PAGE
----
Antrim, County Antrim
Church of Ireland and bridge over the Six Mile Water
|Population||20,001 (2001 Census)|
|Irish grid reference|
|• Belfast||19 miles (31 km)|
|Sovereign state||United Kingdom|
|Dialling code||028 94|
|EU Parliament||Northern Ireland|
Antrim (from Irish: Aontroim, meaning "lone ridge", [ˈeːnˠt̪ˠɾˠɪmʲ]) is a town and civil parish in County Antrim in the northeast of Northern Ireland, on the banks of the Six Mile Water, half a mile northeast of Lough Neagh. It had a population of 20,001 people in the 2001 Census. It is the county town of County Antrim and was the administrative centre of Antrim Borough Council. It is 22 miles (35 km) northwest of Belfast by rail.
- 1 History
- 2 Geography
- 3 Climate
- 4 Demography
- 5 2011 Census
- 6 Landmarks
- 7 Transport
- 8 Junction One / The Junction
- 9 Antrim Supermarkets
- 10 Castle Mall Antrim
- 11 Education
- 12 Sport
- 13 People
- 14 See also
- 15 References
- 16 External links
At the beginning of recorded history, the Antrim area was populated by Irish Gaels and was within the territory of Dál nAraidi. According to tradition, a monastery was founded near the present site of the round tower in 495, thirty years after the death of Saint Patrick, to take forward his ministry, with a small settlement growing up around it.
By 1596, an English settlement had grown up around a ford across the Sixmilewater River and All Saints Parish Church has a datestone of 1596 with the words 'Gall-Antrum' written on it meaning 'The Antrum of the English'. Hugh Clotworthy, father of the Anglo-Irish politician John Clotworthy, 1st Viscount Massereene, supervised the building of secure military quarters beside the old Norman motte. This later became the site of Antrim Castle. Hugh was knighted in 1617 and appointed High Sheriff of County Antrim.
A battle was fought near Antrim between the English and Irish in the reign of Edward III; and in 1642 a naval engagement took place on Lough Neagh, for Viscount Massereene and Ferrard (who founded Antrim Castle in 1662) had a right to maintain a fighting fleet on the lough.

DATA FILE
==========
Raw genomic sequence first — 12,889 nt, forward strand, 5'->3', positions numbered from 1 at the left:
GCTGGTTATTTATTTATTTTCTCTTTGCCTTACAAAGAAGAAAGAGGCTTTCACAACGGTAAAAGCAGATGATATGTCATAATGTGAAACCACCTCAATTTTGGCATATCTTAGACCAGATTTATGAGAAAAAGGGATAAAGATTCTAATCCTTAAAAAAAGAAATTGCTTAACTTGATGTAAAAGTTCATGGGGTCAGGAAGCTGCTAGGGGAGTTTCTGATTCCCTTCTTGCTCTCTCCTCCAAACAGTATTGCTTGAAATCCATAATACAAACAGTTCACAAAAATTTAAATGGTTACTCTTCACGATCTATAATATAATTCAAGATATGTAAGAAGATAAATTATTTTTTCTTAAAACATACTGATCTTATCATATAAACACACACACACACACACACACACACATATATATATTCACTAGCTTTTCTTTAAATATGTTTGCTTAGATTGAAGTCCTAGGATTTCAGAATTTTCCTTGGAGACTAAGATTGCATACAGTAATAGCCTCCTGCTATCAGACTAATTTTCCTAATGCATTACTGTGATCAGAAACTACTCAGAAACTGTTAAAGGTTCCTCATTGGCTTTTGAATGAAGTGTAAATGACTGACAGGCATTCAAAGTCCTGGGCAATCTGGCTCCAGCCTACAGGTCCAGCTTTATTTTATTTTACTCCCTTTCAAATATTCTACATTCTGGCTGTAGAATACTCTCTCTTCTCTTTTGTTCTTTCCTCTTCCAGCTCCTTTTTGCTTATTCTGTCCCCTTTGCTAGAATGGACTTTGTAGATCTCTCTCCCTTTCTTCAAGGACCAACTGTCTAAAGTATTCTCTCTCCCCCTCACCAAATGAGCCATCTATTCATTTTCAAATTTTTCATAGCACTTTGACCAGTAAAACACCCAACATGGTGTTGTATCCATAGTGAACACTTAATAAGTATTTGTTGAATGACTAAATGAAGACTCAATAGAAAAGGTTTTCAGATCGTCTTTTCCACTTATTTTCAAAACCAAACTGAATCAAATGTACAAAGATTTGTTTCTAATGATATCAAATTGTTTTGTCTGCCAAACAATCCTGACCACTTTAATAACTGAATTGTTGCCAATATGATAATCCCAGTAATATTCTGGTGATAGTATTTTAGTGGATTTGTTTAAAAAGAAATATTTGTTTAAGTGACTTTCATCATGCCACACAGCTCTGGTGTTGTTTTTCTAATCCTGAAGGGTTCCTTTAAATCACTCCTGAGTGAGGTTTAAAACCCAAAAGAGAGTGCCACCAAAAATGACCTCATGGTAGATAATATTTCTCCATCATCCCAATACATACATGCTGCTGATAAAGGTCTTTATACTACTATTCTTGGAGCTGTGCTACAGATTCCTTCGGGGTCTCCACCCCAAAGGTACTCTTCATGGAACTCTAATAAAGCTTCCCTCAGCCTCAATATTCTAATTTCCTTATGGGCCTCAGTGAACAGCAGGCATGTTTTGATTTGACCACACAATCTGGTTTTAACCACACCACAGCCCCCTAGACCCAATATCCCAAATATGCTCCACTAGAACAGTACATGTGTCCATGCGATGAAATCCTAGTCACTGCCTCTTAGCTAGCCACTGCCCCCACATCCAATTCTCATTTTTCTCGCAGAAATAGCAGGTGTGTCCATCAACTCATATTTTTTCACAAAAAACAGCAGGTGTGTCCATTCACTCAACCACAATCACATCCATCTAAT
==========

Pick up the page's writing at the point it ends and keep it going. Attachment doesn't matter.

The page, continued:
The Society of United Irishmen launched a rebellion in 1798, which began in Leinster and quickly spread to Ulster. The United Irishmen had been founded in 1791 by liberal Protestants in Belfast. Its goal was to unite Catholics and Protestants and make Ireland an independent republic. Although its membership was mainly Catholic, many of its leaders and members in northeast Ulster were Protestant Presbyterians. On 7 June 1798, about 4000 United Irishmen led by Henry Joy McCracken attacked the town. The rebels were on the verge of taking the town until British reinforcements arrived. Thanks to a rebel band led by James Hope, most of the United Irishmen were able to withdraw safely. This is known as the Battle of Antrim.
See also the UDA South East Antrim Brigade
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Divisions and suburbs of Antrim include Ballycraigy, Carnbeg, Caulside, Dublin Road, Greenvale, Greystone, Islandbawn, Meadowlands, Muckamore, Newpark, Niblock, Parkhall, Rathenraw, Riverside, Belmont Heights, Springfarm, Steeple, Stiles, The Folly, Townparks, Massereene.
As with the rest of Ireland, Antrim experiences a maritime climate with cool summers and mild winters. The nearest official Met Office weather station for which online records are available is at Aldergrove, under 4 miles to the south of the town centre.
The coldest night of the year averages −6.6 °C (20.1 °F) and 39 nights should register an air frost. The absolute minimum temperature of −14.2 °C (6.4 °F) was reported during the record cold spell of December 2010. In total during that month 10 nights fell to −10.0 °C (14.0 °F) or below, and the 21st recorded a daytime maximum of just −7.7 °C (18.1 °F)
|Climate data for Aldergrove 63m asl, 1971–2000, Extremes 1926– (Weather Station 3.8 Miles South of Antrim)|
|Record high °C (°F)||14.0
|Average high °C (°F)||6.8
|Average low °C (°F)||1.5
|Record low °C (°F)||−12.8
|Average precipitation mm (inches)||86.9
|Average rainy days||15.3||11.9||14.5||11.0||11.4||11.2||12.2||13.0||12.9||13.9||14.1||14.3||155.7|
|Mean monthly sunshine hours||45.6||64.4||93.3||150.6||189.4||166.5||151.9||146.0||117.6||90.5||58.5||39.4||1,313.7|
|Source: Met Office|
In 1966, the Northern Ireland New Towns Act 1965 created 5 new area creations of Craigavon,Ballymena,Antrim and Derry. Antrim is classified as a large town by the Northern Ireland Statistics and Research Agency (NISRA) (i.e. with population between 18,000 and 75,000). On Census day (29 April 2001) there were 20,001 people living in Antrim. Of these:
- 23.1% were aged under 16 years and 15.7% were aged 60 and over
- 48.6% of the population were male and 51.4% were female
- 32.9% were from a Catholic background and 61.5% were from a Protestant background
- 3.8% of people aged 16–74 were unemployed.
For more details see: Northern Ireland Neighbourhood Information Service
On Census day in 2011: